There's 30 minutes of grand intensity here, just enough for the hard-core enthusiast to bang the head with.

It's not for the timid ear! But it IS very over-the-top in a nice way.

Wednesday, March 4, 2015

Chuck Berry, The Complete Chess Singles As & Bs, 1955-61

Anybody who knows the history of rock knows how central Chuck Berry was in the development of the music. And in the beginning, it was the singles that people heard. They remain central to an appreciation of his art and the impact it had, both in the US and in England.

So the new, specially priced 2-CD set, The Complete Chess Singles As & Bs, 1955-61 (Acrobat Music 3122), is especially important and revealing. You get the big hits "Maybelline," "Roll Over Beethoven," "Rock and Roll Music" and such, but you get B-Side gems like "Reelin' and Rockin'," "Around and Around," and "Memphis, Tennessee." There are blues and r&b numbers, guitar instrumentals, and a few minor things that remain fascinating. Back then the rock listeners were far more likely to purchase 45-rpm singles than albums. This is what they heard.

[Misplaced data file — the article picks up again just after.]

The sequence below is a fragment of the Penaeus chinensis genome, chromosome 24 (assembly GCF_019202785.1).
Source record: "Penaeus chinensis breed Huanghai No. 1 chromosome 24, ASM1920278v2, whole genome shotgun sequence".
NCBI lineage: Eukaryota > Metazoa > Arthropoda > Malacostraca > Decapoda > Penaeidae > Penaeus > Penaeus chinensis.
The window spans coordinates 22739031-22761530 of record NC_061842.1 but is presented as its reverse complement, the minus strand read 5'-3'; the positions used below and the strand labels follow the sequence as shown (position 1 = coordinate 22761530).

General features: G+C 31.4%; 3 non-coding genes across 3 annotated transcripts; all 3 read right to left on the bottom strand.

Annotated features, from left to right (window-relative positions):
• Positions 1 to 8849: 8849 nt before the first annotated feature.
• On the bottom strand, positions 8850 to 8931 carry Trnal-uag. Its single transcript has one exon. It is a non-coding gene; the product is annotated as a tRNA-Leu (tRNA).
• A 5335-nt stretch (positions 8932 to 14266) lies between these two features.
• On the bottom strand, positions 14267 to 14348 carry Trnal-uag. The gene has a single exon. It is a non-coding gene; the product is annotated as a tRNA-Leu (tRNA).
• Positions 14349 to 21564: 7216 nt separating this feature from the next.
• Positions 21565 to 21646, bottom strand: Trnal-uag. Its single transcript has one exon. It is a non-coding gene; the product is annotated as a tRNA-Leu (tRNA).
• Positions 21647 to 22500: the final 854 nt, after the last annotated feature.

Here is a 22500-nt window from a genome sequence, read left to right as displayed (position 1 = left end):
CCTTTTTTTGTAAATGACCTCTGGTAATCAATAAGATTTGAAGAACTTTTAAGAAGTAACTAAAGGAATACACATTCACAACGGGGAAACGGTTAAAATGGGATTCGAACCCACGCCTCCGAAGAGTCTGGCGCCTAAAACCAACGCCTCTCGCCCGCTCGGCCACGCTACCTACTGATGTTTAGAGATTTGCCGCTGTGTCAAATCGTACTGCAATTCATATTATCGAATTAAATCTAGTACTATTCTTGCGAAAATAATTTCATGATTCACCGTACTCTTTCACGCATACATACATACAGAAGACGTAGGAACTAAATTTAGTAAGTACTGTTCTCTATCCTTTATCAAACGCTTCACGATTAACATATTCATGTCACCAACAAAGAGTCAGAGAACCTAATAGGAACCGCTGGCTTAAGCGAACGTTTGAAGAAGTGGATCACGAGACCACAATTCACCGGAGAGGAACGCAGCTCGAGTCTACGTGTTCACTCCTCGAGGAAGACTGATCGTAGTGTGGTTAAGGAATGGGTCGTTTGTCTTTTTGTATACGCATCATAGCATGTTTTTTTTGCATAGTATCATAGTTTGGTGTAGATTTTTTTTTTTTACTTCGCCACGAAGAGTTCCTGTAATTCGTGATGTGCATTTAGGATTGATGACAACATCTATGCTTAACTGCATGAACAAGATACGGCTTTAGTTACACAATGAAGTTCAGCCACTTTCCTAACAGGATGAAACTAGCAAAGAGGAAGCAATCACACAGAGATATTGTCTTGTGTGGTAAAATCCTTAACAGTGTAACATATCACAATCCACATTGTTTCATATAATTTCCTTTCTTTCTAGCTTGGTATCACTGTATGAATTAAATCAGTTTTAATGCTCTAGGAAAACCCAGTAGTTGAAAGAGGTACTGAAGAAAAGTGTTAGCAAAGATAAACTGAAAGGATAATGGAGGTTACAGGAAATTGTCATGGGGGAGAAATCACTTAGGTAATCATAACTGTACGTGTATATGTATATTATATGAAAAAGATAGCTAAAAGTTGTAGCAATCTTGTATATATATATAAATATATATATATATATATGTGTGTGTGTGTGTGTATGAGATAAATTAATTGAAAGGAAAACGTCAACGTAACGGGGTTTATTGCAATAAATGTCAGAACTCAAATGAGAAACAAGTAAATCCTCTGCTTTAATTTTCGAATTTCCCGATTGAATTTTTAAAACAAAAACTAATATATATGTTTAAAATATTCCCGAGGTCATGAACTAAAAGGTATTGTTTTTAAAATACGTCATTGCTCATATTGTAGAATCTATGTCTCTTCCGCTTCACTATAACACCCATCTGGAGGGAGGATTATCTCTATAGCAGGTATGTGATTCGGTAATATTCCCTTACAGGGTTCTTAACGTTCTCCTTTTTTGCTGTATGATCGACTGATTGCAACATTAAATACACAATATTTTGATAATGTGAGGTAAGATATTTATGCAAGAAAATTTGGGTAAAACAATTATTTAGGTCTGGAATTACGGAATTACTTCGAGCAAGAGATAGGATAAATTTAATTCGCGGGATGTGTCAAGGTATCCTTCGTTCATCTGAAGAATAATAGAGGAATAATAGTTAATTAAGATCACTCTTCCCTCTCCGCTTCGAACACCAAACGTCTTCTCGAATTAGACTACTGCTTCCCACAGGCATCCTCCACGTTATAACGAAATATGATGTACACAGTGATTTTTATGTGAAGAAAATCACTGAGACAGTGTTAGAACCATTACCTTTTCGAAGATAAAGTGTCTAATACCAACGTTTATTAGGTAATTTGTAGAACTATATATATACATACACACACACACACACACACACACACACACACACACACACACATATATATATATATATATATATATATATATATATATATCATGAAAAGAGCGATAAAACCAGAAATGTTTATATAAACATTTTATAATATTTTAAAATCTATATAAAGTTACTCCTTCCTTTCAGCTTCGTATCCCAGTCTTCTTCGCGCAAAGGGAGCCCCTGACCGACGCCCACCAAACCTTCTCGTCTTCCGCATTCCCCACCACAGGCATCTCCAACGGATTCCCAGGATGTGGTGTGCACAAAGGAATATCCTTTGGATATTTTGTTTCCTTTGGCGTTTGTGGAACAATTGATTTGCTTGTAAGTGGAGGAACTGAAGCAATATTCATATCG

And if you know the British Invasion and what the Stones and Beatles (along with others) did to revive Chuck's stature after his prison experiences and the temper of the time began to favor white crooners and less vital pop, you get a bird's eye (or rather ear) view of the music that the next generation of rockers had imbibed. It's incredible just how many of the songs on this set were covered by rock bands in the '60s. I can count much more than half. And rather than the Pat Boone insipid lameness that white '50s covers of things like "Tutti Frutti" entailed, the British and American bands covered Berry with a mostly real understanding and fire, so that his career took off anew and his reputation grew to a new peak that never diminished.